Lately, I’ve begun a practice of mindfulness meditation. I didn’t do it for the sake of writing, either, except in the general sense that when I’m healthier, happier, and less stressed, I’m better able to write. (Yes, it’s sad, but that’s how my mind works: I might not pursue healthy habits for the sake of being healthy, but in the name of writing, now, that’s another story….) I’m not talking about a religious practice here, but the type of meditation taught by the Stress Reduction Program at the University of Massachusetts Medical School. If you aren’t familiar with mindfulness meditation, I’d encourage you to read more about it, since research shows that the practice helps people combat stress and depression, cope with chronic pain and stressful situations, lower anxiety, and other useful stuff.
But as a writerly-minded person, I was particularly delighted to discover that mindfulness meditation has a number of benefits that apply directly to my writing life:
- It helps me to put other stresses aside when I sit down to write, so I can focus on the work at hand.
- It provides me with practice observing my physical and emotional reactions, giving me first-hand “research” to help create characters with rich and believable inner lives.
- It helps me learn to live “in the moment”—to enjoy the process of writing without worrying about publication, marketing, sales, and other future issues.
- It gives me practice noticing when I’m sidetracked or distracted. In mindfulness meditation, when you notice that your mind has strayed to other thoughts—worries, fantasies, memories, plans—you practice pulling your mind back to your breath. To the present moment. When writing, this practice enables you to pull your mind back to your story.
- It helps me notice when my inner critic starts distracting me from my work. (Okay, this is a subset of #4; but the inner critic is a distraction worth its own bullet point.)
I also wonder if sometimes mindfulness meditation—which is the practice of repeatedly bringing your mind back to the breath and preventing yourself from getting lost in your thoughts—helps me to do the opposite. That is, when I write, I want to be lost in my story world. I want the movie to play so vividly that I completely lose touch with the present moment…which is kind of the opposite of mindfulness.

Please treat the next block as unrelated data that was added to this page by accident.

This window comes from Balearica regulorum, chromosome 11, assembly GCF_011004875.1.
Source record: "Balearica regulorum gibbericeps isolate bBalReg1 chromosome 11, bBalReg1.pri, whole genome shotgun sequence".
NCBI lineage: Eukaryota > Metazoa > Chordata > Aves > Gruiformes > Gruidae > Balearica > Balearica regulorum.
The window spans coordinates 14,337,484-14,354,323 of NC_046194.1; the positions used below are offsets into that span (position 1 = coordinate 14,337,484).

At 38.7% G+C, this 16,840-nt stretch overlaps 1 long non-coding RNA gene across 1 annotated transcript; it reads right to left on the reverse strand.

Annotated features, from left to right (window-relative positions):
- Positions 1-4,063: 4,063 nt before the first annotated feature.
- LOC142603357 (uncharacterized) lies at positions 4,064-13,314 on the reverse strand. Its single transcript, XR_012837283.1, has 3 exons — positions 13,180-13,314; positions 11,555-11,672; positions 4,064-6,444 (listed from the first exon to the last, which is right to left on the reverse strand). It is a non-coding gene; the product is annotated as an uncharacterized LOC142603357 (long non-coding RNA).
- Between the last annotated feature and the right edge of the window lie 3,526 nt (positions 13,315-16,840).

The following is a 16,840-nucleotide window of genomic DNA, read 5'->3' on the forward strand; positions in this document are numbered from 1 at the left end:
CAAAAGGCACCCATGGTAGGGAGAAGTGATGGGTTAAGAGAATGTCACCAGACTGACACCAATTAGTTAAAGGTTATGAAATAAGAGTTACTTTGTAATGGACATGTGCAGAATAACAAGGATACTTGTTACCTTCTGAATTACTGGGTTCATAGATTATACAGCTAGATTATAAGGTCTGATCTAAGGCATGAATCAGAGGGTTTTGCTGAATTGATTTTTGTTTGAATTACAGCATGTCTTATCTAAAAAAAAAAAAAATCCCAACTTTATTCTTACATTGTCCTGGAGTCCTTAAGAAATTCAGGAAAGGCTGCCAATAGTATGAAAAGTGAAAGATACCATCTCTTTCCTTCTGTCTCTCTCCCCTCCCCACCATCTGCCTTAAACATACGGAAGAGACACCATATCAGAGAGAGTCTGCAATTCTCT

Or maybe it’s the same concept. Instead of being mindful of the real-world present, sometimes I want to be mindful of my imaginative world. However it works, though, I’ve noticed that I can fall more easily into that writing-dream state since beginning my meditation practice.
It’s worth noting that although mindfulness meditation gurus such as Jon Kabat-Zinn recommend meditating for forty minutes a day, I’m nowhere near that disciplined in my practice. Some days I don’t meditate at all; when I do, it’s rarely for forty minutes. In fact, if you’re anything like me, the idea of adding another forty-minute commitment to your day makes you want to hide under the bed covers and not come out again.
Luckily, mindfulness is a skill, and meditation practice is simply one way to practice that skill. If you don’t have forty minutes a day, try twenty—or ten—or even five. Every bit of time spent practicing is a baby step toward your goal.
What goal is that? Only you can tell, but if you’re reading this, I’d bet it has something to do with becoming a better writer.
If you’re interested in learning more about mindfulness, Jon Kabat-Zinn gave a presentation to Google that’s worth taking time to watch: